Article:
In 1891, Louis P. Dumas heard about cheap land in the Texas Panhandle. He left his successful enterprises in Sherman and chose a section of grassland in Moore County to “build a town.” He had not bargained for the harsh elements that came with the territory, though. Within five years he abandoned his town, as did most of the other residents. Dumas was a ghost town three times in its first 10 years, but gradually, a quiet village developed. Oil and gas discovered in the 1920s brought about growth and continues to support the economy. Phil Baxter, who wrote the song “Ding Dong Daddy from Dumas,” spoke of the friendliness and spirit of the people he met there in 1927. Today those qualities endure in the people of Dumas.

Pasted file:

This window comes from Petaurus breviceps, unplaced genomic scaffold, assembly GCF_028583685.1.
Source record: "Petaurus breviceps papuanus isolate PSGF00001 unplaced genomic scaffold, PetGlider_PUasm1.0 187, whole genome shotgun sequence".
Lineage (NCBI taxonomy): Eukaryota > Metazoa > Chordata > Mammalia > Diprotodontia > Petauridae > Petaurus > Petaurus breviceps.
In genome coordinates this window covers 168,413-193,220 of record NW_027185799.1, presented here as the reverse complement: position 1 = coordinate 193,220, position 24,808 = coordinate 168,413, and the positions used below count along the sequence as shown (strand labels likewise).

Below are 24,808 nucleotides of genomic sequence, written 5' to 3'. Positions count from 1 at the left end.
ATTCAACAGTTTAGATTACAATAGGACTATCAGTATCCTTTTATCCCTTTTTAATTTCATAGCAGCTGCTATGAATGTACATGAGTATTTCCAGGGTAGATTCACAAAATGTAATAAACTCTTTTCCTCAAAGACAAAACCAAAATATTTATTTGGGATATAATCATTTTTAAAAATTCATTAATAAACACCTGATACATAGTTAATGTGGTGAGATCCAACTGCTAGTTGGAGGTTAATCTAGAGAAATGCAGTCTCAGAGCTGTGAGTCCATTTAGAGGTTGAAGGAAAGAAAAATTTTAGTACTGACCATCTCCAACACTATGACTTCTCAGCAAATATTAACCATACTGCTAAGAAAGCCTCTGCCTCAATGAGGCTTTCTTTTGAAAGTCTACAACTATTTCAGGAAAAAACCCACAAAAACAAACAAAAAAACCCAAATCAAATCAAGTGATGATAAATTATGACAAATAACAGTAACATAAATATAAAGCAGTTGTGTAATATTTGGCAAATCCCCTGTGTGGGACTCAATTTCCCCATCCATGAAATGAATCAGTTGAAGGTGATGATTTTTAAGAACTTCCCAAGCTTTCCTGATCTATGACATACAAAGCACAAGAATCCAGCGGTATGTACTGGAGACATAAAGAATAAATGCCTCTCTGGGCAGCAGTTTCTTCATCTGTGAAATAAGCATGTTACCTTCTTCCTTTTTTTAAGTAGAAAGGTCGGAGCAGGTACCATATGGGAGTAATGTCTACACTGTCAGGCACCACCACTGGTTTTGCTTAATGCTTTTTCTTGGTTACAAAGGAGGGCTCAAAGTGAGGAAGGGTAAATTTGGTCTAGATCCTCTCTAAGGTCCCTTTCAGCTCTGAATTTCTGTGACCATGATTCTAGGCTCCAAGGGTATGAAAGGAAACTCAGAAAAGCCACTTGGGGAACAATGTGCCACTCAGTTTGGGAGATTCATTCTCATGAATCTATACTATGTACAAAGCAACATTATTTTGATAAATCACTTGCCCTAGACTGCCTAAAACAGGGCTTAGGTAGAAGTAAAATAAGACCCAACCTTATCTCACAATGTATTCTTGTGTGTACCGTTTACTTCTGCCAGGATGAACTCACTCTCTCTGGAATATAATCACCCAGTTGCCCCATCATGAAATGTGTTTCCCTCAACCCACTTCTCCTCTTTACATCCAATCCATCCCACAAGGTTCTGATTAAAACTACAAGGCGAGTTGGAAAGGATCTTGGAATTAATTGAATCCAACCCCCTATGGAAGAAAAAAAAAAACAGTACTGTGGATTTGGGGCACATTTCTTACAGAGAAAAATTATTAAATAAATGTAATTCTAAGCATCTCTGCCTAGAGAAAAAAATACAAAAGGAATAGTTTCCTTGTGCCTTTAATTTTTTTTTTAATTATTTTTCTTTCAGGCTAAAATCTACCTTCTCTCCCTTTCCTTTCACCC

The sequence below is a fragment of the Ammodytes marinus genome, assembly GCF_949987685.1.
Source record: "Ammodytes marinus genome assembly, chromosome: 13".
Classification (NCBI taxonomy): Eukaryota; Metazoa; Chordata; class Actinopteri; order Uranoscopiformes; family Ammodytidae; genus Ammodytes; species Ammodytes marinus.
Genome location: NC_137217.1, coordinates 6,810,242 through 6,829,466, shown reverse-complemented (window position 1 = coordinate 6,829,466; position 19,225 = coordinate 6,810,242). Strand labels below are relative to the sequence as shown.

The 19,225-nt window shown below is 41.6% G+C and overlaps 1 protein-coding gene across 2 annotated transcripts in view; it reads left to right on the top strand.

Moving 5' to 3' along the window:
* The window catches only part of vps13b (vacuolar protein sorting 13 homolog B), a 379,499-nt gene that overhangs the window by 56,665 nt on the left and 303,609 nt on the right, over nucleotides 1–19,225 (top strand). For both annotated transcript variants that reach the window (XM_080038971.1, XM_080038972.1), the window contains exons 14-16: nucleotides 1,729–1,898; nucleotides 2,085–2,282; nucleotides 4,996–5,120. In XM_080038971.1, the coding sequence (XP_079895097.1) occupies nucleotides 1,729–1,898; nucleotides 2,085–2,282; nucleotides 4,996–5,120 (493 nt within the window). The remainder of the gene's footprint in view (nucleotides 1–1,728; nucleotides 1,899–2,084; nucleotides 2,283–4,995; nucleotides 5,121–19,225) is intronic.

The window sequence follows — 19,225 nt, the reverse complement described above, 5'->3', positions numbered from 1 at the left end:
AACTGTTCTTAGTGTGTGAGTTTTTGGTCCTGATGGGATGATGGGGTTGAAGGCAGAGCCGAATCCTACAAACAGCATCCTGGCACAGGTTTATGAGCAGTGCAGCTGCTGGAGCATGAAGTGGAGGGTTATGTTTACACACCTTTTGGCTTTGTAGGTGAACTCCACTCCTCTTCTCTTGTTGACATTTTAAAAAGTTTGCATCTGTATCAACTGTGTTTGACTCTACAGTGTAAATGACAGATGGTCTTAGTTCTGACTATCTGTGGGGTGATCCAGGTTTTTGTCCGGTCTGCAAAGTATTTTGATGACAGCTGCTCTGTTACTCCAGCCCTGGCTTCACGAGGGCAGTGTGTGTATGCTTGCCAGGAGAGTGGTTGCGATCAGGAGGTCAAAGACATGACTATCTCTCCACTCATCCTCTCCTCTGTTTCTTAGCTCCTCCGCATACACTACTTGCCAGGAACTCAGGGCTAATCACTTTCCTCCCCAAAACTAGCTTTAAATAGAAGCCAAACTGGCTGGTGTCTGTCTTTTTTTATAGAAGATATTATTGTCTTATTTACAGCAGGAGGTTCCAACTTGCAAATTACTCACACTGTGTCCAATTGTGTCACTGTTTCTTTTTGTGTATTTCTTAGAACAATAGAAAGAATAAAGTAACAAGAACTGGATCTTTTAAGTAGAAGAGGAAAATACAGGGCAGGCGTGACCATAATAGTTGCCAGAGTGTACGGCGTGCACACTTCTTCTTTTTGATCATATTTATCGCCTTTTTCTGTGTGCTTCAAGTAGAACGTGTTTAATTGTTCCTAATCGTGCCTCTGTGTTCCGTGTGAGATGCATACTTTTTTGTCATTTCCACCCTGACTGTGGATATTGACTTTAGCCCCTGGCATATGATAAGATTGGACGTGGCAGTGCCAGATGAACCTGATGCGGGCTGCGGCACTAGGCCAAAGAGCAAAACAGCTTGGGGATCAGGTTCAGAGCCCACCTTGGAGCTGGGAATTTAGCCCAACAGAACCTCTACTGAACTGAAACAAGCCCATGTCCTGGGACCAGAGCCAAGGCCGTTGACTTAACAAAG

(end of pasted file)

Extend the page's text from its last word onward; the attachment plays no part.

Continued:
Author Bio: Louise Carroll George is the author of two books, No City Limits: The Story of Masterson and Texas and Some of My Heroes Are Ladies: Women Ages 85 to 101 Tell about Life in the Texas Panhandle. She is keenly interested in local history and is currently on the board of the Moore County Historical Commission. She strongly supports the Window on the Plains Museum, and she relied heavily on its staff and archives for the photographs and stories in this book.
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